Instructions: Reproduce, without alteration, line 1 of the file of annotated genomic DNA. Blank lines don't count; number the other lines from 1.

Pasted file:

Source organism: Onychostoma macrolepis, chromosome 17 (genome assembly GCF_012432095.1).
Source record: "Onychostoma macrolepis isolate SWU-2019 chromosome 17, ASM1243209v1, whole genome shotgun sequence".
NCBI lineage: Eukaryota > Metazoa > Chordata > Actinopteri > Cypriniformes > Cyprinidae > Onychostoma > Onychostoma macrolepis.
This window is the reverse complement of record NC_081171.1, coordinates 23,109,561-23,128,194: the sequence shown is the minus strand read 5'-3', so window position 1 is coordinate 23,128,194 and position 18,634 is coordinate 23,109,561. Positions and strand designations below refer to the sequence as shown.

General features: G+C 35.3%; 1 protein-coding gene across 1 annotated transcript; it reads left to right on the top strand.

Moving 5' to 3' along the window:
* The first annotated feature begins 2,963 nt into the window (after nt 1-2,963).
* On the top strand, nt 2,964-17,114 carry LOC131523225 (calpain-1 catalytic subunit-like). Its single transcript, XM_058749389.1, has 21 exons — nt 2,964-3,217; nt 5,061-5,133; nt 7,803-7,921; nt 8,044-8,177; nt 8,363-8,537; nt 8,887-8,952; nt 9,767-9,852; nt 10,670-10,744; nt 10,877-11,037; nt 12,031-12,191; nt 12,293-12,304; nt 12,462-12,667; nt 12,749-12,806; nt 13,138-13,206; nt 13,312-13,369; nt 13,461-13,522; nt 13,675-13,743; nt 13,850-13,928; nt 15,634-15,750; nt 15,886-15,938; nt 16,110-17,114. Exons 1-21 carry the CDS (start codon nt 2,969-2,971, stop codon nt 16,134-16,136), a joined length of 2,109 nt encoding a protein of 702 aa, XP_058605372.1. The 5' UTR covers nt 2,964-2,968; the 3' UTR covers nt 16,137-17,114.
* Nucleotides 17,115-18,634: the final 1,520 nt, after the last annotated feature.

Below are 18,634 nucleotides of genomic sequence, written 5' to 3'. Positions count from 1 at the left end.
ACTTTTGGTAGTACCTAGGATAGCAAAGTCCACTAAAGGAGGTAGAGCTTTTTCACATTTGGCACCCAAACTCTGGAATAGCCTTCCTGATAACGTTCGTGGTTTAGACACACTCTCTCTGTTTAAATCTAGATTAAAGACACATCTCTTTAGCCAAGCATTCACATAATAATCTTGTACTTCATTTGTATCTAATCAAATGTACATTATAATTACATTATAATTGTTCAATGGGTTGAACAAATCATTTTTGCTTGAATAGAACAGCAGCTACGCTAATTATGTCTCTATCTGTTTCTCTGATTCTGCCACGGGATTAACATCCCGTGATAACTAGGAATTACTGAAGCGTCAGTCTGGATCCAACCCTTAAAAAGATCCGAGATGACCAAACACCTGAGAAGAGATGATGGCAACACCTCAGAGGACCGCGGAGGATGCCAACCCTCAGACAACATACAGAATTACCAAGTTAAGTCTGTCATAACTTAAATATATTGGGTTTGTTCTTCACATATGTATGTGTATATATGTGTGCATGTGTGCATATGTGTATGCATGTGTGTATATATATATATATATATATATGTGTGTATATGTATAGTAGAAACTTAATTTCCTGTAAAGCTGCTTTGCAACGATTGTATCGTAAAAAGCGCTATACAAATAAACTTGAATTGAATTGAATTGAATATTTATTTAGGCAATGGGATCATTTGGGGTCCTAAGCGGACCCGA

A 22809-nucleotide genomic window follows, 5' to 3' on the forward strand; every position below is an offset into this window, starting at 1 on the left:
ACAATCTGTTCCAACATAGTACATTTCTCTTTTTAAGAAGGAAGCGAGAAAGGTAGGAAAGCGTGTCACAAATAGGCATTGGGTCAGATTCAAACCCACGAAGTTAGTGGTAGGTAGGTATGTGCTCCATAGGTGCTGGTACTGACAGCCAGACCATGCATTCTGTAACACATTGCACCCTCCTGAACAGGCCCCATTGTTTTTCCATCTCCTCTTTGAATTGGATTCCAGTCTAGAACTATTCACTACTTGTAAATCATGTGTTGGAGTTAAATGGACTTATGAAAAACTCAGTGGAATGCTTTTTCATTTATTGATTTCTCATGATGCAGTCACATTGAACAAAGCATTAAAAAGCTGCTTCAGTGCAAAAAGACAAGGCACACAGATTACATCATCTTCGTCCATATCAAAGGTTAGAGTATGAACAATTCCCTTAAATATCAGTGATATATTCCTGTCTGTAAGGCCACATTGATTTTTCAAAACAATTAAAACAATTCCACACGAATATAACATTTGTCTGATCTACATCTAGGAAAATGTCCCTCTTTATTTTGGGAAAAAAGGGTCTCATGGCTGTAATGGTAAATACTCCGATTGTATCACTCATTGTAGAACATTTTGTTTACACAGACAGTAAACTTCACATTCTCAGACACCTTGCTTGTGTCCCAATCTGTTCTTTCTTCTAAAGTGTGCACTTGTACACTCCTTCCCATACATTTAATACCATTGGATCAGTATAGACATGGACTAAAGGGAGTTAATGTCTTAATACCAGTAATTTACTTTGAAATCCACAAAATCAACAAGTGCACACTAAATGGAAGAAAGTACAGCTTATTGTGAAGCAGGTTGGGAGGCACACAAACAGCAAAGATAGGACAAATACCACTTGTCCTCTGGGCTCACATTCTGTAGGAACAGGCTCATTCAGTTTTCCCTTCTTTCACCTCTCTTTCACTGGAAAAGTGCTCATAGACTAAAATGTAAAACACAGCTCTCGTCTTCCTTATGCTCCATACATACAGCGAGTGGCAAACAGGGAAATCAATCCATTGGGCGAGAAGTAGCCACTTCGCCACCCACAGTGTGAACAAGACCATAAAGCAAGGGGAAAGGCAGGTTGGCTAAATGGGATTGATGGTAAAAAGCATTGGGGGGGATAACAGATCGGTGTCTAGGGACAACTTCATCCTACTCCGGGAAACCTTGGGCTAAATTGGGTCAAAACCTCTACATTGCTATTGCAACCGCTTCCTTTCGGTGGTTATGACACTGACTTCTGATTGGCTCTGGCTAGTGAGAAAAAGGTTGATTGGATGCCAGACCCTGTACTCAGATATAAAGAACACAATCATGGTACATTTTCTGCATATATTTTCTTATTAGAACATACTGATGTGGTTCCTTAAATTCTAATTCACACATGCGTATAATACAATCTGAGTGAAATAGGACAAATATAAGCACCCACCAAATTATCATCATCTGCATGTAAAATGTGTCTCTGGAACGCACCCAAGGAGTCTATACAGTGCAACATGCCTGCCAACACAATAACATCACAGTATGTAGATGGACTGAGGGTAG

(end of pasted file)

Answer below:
Source organism: Onychostoma macrolepis, chromosome 17 (genome assembly GCF_012432095.1).